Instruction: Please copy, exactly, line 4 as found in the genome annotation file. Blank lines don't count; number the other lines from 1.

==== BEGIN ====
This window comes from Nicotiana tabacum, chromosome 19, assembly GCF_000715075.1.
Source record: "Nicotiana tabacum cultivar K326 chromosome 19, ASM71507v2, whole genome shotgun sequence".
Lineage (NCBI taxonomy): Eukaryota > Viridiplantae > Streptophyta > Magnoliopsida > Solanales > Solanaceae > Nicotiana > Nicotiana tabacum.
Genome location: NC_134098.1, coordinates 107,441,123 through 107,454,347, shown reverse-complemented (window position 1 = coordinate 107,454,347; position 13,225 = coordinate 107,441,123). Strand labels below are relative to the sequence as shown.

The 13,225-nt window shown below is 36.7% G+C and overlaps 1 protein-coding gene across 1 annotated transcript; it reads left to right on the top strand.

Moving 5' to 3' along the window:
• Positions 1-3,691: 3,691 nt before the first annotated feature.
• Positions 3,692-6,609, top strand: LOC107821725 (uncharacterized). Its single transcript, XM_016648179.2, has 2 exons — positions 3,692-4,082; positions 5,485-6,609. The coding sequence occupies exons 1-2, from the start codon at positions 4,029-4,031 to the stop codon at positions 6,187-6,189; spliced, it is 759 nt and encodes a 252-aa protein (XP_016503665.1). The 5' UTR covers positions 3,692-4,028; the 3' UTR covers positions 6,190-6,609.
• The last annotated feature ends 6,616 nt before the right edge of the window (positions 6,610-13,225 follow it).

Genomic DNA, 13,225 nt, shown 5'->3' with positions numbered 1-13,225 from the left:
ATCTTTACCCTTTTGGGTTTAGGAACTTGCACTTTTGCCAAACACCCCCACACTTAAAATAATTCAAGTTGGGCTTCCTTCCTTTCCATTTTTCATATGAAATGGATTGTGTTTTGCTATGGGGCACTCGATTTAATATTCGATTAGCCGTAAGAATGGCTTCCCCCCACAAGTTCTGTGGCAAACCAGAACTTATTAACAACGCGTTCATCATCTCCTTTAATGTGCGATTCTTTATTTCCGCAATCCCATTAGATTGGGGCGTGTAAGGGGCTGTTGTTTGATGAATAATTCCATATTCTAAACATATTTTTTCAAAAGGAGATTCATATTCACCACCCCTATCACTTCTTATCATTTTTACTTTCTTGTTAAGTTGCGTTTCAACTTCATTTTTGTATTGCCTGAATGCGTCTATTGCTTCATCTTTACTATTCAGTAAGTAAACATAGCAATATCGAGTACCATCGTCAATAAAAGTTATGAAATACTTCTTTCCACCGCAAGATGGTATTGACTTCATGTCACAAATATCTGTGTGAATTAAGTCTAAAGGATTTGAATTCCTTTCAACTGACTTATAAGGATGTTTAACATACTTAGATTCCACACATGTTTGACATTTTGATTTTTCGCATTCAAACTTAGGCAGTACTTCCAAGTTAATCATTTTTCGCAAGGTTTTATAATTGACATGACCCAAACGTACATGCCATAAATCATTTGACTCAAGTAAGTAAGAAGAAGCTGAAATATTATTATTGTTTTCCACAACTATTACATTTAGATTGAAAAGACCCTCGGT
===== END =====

Genome location: NC_134098.1, coordinates 107,441,123 through 107,454,347, shown reverse-complemented (window position 1 = coordinate 107,454,347; position 13,225 = coordinate 107,441,123). Strand labels below are relative to the sequence as shown.